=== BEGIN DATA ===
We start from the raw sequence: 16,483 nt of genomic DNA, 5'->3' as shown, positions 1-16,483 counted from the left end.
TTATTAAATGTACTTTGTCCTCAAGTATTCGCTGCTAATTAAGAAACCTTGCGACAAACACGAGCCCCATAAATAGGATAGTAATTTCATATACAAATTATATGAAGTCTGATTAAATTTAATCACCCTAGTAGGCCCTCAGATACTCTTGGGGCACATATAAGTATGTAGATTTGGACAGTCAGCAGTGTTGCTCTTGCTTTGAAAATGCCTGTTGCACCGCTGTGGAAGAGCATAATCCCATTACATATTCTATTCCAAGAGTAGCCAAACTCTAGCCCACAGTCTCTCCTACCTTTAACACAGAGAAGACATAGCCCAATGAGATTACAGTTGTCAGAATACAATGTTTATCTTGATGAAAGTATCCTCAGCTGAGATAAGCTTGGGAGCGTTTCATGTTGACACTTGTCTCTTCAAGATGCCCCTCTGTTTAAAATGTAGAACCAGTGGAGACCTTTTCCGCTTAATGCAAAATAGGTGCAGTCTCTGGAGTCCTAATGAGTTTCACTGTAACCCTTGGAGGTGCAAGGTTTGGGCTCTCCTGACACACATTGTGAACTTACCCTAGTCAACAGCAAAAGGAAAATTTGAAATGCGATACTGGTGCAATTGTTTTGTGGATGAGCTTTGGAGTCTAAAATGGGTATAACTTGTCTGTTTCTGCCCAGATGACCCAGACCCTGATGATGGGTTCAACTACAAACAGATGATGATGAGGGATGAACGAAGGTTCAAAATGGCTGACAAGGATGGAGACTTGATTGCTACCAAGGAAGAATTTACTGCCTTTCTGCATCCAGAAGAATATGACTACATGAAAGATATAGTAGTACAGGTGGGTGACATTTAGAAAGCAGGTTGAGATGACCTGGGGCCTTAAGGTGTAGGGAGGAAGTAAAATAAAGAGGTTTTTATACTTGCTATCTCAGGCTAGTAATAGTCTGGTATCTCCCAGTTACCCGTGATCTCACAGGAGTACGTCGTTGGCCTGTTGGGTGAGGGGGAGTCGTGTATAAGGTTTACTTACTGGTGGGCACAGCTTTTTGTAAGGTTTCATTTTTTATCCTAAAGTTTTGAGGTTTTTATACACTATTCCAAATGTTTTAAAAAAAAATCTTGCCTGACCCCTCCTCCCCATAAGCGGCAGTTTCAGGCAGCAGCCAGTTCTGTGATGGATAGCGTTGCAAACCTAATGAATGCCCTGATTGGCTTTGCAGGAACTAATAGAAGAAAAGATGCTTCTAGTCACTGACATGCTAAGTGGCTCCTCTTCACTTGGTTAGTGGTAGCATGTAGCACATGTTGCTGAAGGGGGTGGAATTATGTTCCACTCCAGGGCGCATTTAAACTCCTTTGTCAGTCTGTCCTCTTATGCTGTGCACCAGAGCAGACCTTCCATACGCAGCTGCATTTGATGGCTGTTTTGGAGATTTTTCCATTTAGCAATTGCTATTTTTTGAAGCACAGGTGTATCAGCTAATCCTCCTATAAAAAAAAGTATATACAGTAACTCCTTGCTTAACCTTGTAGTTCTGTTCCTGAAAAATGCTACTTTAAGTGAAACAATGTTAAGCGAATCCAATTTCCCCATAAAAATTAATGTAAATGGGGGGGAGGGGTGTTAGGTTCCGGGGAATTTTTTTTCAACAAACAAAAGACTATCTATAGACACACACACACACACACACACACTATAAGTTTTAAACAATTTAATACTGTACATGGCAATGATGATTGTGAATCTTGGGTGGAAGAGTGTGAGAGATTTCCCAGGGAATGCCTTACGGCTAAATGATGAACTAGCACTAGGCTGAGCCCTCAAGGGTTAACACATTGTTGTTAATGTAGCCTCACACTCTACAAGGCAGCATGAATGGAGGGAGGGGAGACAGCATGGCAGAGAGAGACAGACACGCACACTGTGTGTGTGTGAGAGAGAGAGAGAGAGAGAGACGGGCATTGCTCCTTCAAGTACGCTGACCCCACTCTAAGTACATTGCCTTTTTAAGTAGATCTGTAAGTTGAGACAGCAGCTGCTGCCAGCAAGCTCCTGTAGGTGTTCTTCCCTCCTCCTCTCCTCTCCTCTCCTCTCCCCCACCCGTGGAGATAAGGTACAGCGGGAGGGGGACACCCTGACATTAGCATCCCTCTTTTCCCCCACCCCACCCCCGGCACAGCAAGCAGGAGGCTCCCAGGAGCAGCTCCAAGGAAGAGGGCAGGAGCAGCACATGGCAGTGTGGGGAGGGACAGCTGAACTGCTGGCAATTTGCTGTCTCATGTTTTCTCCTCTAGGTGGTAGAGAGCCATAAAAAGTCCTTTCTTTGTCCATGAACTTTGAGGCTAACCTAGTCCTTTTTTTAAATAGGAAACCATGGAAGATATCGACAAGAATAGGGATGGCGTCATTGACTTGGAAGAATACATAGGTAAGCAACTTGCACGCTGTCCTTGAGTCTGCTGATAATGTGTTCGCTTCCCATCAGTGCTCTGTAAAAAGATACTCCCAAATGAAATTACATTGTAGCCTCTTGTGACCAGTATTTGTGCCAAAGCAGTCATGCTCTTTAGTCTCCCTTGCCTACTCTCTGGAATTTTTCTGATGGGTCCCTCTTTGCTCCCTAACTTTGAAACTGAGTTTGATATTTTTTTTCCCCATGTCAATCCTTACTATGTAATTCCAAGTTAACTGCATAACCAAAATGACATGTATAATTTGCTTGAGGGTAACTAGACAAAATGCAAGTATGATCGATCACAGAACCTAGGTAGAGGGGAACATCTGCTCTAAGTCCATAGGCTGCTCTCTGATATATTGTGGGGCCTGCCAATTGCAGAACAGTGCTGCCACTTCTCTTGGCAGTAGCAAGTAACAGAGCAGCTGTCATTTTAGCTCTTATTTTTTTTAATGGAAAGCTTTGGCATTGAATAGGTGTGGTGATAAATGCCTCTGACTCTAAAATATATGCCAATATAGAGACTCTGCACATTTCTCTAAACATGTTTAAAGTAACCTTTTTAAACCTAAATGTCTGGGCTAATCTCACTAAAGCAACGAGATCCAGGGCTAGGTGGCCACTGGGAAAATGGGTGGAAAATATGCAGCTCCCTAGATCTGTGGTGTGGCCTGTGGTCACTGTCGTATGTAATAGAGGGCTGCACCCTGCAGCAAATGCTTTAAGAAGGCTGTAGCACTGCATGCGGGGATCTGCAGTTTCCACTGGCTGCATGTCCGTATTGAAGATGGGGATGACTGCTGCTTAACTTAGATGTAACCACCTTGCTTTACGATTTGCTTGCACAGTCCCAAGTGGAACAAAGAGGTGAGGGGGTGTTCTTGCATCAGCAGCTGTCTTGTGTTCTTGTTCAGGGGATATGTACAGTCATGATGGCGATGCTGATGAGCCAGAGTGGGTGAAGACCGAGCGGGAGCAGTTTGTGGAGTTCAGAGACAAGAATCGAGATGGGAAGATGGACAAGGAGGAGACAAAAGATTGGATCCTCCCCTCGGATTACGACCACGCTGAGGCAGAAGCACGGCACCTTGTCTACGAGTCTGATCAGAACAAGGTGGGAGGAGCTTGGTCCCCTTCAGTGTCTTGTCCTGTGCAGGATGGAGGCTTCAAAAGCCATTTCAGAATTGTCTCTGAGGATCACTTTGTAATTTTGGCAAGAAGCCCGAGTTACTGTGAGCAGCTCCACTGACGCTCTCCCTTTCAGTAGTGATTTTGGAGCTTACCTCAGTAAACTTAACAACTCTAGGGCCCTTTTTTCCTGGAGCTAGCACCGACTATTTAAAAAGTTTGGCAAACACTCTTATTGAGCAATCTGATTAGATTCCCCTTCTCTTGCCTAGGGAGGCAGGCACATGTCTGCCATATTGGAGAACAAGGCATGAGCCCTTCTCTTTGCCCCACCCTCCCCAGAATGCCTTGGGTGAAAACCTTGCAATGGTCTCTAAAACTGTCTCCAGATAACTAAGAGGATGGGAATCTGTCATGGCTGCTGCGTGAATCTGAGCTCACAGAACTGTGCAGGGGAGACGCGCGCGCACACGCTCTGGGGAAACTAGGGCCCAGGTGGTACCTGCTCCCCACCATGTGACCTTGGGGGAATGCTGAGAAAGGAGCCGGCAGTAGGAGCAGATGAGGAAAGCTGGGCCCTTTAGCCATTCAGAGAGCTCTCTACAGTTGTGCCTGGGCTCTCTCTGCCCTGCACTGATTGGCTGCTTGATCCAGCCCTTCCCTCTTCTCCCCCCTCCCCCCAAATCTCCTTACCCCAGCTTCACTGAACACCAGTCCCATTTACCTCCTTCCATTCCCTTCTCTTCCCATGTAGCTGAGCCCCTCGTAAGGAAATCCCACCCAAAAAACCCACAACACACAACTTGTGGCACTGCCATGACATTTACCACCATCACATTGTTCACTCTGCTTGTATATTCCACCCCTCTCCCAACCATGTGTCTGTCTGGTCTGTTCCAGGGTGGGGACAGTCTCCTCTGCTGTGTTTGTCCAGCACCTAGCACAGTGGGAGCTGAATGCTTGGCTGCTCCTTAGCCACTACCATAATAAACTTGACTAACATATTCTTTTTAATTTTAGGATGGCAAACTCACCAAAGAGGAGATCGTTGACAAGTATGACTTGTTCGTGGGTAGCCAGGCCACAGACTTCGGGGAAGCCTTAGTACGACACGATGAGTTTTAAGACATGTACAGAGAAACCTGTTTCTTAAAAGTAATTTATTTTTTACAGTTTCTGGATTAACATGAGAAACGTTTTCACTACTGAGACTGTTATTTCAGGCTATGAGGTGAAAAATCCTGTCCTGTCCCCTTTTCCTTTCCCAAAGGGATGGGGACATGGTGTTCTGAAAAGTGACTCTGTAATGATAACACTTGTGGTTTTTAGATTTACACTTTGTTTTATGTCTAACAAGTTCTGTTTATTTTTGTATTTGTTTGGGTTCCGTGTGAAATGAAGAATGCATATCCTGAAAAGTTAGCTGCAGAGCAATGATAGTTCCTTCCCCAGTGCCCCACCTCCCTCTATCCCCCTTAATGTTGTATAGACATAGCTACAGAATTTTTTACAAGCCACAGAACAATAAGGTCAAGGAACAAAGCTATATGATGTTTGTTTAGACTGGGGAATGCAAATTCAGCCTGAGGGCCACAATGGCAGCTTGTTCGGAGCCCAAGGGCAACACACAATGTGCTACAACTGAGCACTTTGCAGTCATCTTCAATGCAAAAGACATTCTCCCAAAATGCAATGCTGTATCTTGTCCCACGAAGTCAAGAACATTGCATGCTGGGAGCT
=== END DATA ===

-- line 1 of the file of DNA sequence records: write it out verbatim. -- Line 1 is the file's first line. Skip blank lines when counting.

We start from the raw sequence: 16,483 nt of genomic DNA, 5'->3' as shown, positions 1-16,483 counted from the left end.